Recommendation 4-3: Public and private payers should provide financial incentives to increase the number of geriatric specialists in all health professions.

Specific types of financial incentives will be recommended throughout the rest of this chapter. Medicare and Medicaid policies will be especially important in the implementation of financial incentives due both to their role in the financing of health care services for older adults as well as the influence of their policies on other payers.

The costs associated with extra years of geriatric training do not translate into additional income, and geriatric specialists tend to earn significantly less income than specialists in other areas and often less than the generalists within their own fields. In fact, the additional training needed to become a geriatric specialist has been shown to have a negative effect on future earnings. In 1999 a physician who pursued a 1-year geriatric medicine fellowship stood to lose $7,016 annually, and the completion of a 2-year fellowship translated into a net annual loss of $8,592 (Weeks and Wallace, 2004). In 2005 a geriatrician’s median salary was only 93 percent of the median salary for a general internist (ADGAP, 2007b). Similar disparities exist for other professions. For instance, compared with nurses in hospital settings, full-time RNs who work in nursing homes or other extended-care facilities receive lower annual earnings on average, even though they work more hours per week, incur more hours of overtime, and have a larger percentage of overtime hours that are mandatory (HRSA, 2006b). PAs who specialize in geriatrics have lower salaries than other types of PAs (AAPA, 2007). One survey of recent MSW graduates showed that while 70 percent strongly agreed that geriatric care is an important part of social work, only 36 percent strongly agreed that geriatric social work offered good career opportunities (Cummings et al., 2003).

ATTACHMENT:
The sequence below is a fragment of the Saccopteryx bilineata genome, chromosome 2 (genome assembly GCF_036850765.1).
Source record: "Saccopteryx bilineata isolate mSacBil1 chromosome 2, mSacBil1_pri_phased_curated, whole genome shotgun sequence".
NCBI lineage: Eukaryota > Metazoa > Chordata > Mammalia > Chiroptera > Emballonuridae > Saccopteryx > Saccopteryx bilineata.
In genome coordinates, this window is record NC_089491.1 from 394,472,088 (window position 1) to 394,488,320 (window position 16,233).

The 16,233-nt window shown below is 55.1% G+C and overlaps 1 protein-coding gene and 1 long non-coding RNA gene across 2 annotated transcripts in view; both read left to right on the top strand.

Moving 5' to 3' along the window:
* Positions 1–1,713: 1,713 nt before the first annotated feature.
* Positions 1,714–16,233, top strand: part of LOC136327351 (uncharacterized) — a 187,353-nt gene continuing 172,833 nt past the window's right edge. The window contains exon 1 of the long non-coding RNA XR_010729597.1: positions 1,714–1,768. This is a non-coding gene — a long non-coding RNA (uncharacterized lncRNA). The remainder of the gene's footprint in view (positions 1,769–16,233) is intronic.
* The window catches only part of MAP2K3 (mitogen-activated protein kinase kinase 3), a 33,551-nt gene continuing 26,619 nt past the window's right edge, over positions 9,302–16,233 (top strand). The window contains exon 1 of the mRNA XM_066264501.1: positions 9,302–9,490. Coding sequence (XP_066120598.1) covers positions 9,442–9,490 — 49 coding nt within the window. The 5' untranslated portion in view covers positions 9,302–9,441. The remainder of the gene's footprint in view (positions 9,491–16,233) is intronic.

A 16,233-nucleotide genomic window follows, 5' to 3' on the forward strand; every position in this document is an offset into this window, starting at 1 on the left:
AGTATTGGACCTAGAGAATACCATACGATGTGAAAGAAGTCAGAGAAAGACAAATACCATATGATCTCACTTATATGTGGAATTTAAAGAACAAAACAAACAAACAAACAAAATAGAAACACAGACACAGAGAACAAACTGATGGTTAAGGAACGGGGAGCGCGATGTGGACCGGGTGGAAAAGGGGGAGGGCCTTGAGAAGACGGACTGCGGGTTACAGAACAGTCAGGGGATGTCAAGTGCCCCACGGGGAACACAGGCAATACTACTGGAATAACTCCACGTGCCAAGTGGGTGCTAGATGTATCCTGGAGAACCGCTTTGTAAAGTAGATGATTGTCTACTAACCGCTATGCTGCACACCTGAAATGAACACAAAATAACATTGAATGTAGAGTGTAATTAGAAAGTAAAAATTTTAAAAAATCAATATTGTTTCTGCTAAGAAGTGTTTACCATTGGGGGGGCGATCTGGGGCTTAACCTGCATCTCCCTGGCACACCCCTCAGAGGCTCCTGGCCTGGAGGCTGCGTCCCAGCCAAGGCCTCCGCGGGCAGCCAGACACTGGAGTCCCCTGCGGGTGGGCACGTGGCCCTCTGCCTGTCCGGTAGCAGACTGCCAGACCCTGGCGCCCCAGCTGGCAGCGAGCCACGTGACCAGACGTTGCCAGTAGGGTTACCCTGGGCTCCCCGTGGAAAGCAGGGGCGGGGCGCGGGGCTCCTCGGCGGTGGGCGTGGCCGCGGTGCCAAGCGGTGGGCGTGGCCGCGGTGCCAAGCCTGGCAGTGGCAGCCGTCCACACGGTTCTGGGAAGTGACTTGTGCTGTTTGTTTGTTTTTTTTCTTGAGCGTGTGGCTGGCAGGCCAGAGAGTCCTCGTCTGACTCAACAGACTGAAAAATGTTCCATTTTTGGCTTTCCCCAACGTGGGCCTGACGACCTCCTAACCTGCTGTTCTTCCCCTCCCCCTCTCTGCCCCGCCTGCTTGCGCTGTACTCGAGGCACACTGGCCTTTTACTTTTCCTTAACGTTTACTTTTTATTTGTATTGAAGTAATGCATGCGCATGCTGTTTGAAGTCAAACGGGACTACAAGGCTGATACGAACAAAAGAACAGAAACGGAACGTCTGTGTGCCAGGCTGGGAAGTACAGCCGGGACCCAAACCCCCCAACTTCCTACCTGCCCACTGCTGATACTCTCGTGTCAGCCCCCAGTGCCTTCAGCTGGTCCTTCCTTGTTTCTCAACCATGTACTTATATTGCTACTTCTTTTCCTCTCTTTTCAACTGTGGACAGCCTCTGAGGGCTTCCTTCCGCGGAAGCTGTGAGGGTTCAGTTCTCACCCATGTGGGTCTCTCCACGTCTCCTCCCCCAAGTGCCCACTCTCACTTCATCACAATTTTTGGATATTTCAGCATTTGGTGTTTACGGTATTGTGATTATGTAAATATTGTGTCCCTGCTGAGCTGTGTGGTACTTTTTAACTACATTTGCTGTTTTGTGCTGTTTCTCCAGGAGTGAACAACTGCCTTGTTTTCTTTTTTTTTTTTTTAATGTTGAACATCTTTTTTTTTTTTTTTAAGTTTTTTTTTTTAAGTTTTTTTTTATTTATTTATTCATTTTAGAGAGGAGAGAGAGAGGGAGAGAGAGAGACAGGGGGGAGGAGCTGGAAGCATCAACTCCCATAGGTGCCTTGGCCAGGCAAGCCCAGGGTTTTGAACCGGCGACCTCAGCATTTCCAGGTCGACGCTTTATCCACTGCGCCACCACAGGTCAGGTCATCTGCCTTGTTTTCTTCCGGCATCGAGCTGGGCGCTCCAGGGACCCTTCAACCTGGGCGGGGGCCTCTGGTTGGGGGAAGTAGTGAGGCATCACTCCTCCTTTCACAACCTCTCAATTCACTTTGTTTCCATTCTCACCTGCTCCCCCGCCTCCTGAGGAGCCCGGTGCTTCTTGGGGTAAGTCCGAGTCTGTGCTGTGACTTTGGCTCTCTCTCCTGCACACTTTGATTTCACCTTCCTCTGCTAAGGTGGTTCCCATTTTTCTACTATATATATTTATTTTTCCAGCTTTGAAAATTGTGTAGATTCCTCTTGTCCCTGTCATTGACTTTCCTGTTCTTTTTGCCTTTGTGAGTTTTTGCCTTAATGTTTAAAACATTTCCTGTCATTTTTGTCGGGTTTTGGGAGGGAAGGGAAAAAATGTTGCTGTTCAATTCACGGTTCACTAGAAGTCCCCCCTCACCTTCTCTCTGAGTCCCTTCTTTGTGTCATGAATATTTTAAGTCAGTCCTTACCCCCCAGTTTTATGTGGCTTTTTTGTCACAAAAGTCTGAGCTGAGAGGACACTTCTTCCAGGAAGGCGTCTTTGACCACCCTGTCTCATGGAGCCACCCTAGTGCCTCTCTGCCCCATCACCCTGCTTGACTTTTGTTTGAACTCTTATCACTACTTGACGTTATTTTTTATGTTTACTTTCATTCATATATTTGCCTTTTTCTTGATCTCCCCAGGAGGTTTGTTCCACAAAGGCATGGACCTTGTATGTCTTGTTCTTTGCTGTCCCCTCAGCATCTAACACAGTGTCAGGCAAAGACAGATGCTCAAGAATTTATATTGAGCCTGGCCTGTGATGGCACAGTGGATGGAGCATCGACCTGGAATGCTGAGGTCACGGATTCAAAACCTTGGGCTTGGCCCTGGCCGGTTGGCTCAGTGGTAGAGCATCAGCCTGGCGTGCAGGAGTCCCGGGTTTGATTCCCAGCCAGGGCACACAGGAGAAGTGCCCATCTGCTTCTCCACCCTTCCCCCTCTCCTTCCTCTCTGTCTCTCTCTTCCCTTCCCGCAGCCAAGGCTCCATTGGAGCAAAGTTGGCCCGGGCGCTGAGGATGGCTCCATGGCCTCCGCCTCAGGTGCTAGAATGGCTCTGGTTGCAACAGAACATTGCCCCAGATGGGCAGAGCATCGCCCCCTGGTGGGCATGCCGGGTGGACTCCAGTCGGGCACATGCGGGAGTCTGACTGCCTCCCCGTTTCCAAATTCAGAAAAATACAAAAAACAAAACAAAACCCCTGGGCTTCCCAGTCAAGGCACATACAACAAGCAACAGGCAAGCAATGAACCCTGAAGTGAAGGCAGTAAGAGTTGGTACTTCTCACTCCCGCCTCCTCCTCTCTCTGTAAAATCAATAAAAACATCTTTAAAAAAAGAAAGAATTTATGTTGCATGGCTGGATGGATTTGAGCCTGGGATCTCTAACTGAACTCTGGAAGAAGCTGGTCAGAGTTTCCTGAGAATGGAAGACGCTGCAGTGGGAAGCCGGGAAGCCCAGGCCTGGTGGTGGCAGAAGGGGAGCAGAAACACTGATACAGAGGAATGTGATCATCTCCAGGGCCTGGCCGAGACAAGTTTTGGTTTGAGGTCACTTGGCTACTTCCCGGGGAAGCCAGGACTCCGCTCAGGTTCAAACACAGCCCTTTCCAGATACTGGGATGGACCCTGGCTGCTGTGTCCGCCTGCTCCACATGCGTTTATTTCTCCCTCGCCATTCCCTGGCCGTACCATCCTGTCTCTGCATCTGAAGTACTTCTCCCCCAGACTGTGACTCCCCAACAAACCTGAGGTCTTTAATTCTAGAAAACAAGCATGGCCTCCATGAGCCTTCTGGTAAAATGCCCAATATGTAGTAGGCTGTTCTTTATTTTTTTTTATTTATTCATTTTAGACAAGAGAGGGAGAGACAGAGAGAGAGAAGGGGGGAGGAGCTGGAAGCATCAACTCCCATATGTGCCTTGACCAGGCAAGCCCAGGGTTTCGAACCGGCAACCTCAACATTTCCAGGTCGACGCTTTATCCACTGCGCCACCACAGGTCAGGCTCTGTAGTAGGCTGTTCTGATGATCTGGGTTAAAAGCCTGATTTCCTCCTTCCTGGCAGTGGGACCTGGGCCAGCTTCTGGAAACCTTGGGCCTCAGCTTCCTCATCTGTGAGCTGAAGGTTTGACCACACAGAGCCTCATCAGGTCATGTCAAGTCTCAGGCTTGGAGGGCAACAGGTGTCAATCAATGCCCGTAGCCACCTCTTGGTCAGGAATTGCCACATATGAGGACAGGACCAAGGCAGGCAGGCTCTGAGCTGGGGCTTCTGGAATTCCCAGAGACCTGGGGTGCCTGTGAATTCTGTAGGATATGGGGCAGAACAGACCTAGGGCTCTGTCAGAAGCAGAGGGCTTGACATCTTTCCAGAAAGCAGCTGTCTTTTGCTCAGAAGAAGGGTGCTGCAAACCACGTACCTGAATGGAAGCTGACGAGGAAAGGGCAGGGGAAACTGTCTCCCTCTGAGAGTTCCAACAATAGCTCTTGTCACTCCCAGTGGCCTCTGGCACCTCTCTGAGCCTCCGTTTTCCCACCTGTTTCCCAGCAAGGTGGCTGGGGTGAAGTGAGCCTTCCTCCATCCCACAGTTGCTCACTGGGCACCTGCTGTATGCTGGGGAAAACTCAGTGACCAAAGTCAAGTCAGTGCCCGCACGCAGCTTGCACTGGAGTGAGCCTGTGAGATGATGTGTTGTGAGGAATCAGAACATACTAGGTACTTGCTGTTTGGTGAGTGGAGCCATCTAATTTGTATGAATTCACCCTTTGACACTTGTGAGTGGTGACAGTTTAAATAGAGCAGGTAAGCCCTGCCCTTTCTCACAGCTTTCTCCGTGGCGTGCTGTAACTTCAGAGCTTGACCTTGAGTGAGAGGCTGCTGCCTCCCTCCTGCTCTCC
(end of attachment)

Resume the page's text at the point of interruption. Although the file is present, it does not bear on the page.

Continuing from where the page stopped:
In part this income disparity is due to the fact that a larger proportion of a geriatric specialist’s reimbursement tends to come from Medicare and Medicaid. Additionally, as the population ages, many non-geriatric specialists will experience similar difficulties. Rates of reimbursement are low for primary care codes in general, especially as compared with the procedural codes typically used by other specialists. Medicare and Medicaid reimbursements do not take into account the fact that the care of frail older adults with complex care needs is very time-consuming, a situation that causes geriatric specialists to have fewer patient encounters and fewer billings (MedPAC, 2003).

Recommendation 4-3a: All payers should include a specific enhancement of reimbursement for clinical services delivered to older adults by practitioners with a certification of special expertise in geriatrics.



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